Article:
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FOFA or not, the future of advice is brighter

FOFA or not, the future of advice is brighter
HANDS up if you know what FOFA stands for. Okay, well, I can’t see any hands. That’s probably because most people don’t know or don’t care what FOFA is, and because newspapers don’t have eyeballs to see readers’ hands.

To fill you in, FOFA stands for the “Future of Financial Advice” laws that were the sideshow to the circus of this month’s Clive Palmer-Jacqui Lambie bust-up that rattled Canberra and reshaped our parliament.

In a nutshell, here’s the FOFA rundown: Labor introduced some tougher financial planning laws a couple of years ago, but then the Coalition government wound some of them back, but then a bunch of Senators (including Senator Lambie) said “no way” and blocked that, but then last week some more political wheeling and dealing allowed some the Coalition’s changes. And there’s probably more wheeling and dealing to come.

If you’re not with me, don’t worry. You don’t have to be. All you need to know is that the rules around financial advice are getting fairer, albeit in a convoluted and confusing political football kind-of way.

Less than one third of Aussies use a financial planner, but I reckon that proportion will grow in the decades ahead as we build bigger nest eggs boosted by compulsory superannuation payments that our parents and grandparents didn’t get.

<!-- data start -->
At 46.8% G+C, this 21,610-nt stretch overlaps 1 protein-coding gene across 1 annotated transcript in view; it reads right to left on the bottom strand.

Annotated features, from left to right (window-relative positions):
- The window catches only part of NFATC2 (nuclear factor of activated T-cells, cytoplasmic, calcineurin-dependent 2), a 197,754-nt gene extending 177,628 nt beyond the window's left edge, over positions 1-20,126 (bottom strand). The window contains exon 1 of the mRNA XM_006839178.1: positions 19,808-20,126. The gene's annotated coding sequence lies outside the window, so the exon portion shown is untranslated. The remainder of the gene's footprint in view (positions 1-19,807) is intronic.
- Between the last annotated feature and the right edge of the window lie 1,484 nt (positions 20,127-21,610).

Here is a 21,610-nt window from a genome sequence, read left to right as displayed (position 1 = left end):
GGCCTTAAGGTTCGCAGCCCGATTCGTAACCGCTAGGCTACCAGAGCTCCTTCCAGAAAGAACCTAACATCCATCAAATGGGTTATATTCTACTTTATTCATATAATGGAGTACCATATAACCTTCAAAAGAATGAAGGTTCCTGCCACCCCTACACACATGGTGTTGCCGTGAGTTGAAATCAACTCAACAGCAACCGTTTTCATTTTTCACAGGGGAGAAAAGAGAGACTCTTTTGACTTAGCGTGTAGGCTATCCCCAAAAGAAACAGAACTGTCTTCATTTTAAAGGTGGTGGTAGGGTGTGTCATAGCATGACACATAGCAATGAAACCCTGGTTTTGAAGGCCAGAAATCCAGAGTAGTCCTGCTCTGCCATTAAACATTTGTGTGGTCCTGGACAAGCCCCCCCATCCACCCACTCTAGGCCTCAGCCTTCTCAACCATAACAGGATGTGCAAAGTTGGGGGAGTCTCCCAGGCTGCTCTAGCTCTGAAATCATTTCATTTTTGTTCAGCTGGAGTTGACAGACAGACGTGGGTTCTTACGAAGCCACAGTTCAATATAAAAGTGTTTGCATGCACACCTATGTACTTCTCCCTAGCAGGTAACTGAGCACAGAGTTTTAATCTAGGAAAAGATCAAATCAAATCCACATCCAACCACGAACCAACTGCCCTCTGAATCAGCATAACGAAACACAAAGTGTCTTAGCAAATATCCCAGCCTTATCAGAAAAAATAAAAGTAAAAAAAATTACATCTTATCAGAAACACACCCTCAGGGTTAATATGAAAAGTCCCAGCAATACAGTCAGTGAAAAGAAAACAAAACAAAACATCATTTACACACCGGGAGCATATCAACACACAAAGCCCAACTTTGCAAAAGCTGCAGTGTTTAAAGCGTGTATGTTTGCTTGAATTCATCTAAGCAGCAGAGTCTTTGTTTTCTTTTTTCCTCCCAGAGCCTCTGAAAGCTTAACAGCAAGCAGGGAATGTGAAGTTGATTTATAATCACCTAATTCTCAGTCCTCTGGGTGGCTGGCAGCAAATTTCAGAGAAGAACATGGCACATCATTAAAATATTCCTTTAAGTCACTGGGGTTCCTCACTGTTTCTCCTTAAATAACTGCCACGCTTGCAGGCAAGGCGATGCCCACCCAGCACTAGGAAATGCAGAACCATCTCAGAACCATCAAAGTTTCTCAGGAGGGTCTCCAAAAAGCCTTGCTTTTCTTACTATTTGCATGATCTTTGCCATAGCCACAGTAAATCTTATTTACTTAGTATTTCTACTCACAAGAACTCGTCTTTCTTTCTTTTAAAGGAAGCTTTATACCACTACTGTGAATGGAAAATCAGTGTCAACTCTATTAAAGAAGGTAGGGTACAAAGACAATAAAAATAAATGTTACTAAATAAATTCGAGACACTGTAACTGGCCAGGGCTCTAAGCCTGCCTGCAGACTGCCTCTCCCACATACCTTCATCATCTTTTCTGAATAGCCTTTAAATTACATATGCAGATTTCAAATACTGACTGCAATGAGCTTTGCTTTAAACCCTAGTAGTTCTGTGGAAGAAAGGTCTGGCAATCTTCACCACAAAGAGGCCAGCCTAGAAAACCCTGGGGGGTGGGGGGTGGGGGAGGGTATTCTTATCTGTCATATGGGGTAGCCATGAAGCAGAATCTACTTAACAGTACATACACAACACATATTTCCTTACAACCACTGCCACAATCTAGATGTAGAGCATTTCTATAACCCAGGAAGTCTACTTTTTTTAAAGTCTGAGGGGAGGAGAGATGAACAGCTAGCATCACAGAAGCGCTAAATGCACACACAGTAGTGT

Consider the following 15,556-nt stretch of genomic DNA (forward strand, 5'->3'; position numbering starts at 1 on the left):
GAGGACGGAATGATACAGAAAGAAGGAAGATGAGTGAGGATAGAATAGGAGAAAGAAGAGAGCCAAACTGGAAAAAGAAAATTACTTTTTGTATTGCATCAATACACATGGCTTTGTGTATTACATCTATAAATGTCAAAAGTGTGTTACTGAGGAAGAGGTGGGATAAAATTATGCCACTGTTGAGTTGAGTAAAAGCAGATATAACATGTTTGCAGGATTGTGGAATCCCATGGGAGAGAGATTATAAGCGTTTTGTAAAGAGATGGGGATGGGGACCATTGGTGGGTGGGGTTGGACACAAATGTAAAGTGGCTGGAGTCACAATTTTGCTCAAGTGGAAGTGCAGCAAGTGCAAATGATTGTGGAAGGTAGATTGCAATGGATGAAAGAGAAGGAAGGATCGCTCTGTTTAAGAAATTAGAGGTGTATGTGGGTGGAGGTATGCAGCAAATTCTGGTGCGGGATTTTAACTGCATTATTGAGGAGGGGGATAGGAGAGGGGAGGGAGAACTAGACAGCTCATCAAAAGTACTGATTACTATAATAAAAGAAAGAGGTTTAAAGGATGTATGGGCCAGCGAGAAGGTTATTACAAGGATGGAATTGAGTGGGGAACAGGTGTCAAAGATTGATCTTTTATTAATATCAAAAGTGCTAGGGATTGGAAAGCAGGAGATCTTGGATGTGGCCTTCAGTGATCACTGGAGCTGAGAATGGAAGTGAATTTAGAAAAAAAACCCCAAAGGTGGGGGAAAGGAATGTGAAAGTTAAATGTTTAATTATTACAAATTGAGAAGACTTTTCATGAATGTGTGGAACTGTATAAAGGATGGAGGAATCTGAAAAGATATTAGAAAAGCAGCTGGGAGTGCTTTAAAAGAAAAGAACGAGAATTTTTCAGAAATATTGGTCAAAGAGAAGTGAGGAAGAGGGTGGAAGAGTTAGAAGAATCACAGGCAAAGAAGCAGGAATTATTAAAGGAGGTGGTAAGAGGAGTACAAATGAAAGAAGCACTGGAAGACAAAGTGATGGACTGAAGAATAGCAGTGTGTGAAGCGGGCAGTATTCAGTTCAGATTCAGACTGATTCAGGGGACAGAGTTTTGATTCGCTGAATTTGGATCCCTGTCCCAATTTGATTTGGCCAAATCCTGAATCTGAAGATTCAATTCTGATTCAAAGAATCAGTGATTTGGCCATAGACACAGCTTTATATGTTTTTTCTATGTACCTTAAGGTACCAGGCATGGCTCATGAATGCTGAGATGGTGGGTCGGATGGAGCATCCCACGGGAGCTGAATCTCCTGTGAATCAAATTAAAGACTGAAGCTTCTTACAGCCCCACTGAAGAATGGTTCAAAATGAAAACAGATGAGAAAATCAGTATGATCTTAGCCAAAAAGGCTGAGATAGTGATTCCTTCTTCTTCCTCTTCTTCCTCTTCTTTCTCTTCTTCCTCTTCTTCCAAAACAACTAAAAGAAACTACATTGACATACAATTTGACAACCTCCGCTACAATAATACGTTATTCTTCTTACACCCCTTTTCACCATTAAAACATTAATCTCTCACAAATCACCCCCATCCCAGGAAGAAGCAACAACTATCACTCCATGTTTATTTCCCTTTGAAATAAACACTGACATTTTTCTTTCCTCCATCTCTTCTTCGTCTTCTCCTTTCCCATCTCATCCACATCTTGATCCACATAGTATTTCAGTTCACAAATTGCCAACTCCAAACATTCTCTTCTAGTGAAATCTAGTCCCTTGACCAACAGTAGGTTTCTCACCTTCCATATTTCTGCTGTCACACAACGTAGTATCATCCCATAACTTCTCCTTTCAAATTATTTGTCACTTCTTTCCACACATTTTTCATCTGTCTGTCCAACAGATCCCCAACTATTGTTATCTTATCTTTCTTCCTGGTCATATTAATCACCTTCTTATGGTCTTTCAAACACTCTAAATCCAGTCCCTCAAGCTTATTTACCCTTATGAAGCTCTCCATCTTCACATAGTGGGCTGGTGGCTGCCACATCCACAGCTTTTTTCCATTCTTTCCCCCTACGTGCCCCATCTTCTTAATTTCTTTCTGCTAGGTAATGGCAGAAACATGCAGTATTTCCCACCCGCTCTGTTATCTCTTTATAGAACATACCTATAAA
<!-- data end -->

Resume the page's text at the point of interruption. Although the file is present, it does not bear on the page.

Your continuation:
Financial planners have copped a lot of flak in recent years, especially at the big end of town with industry giants such as the Commonwealth Bank and Macquarie offering compensation to victims of their poor advice.

Some bad apples in the advice industry put a black cloud over the majority of good ones, and have given consumer groups plenty of ammunition in their attacks against planners.

Billions of dollars of life savings have been lost in many corporate collapses, often on the advice of planners who were chasing big commissions for recommending certain products.

Commissions still exist for older financial products and client agreements struck before July 2013, but are gradually disappearing from an industry that is moving towards a fee-for-service model, like accountants and other professionals.

Don’t be scared off by the horror stories. There’s a strong chance you’ll need to speak to a financial planner at some time, and a good chance they will help you.

Good advice should deliver you more dollars than the cost you pay for it. This is especially true for people nearing retirement who can save thousands of dollars through special tax strategies and tweaking their investments to take advantage of pension rules.

An initial meeting with an adviser should be free, and they should be able to outline what value — if any — they can deliver you.

If you have any old financial products such as super funds or life insurance policies, check your latest statement to see what you are paying. There’s a fair chance that you’re throwing money down the train through ridiculously high management fees or entry fees that used to be the norm.

It doesn’t matter what you know about FOFA or don’t know about FOFA. Just know that the financial advice industry is changing, and for the better.



Last modified onWednesday, 31 December 2014 00:50

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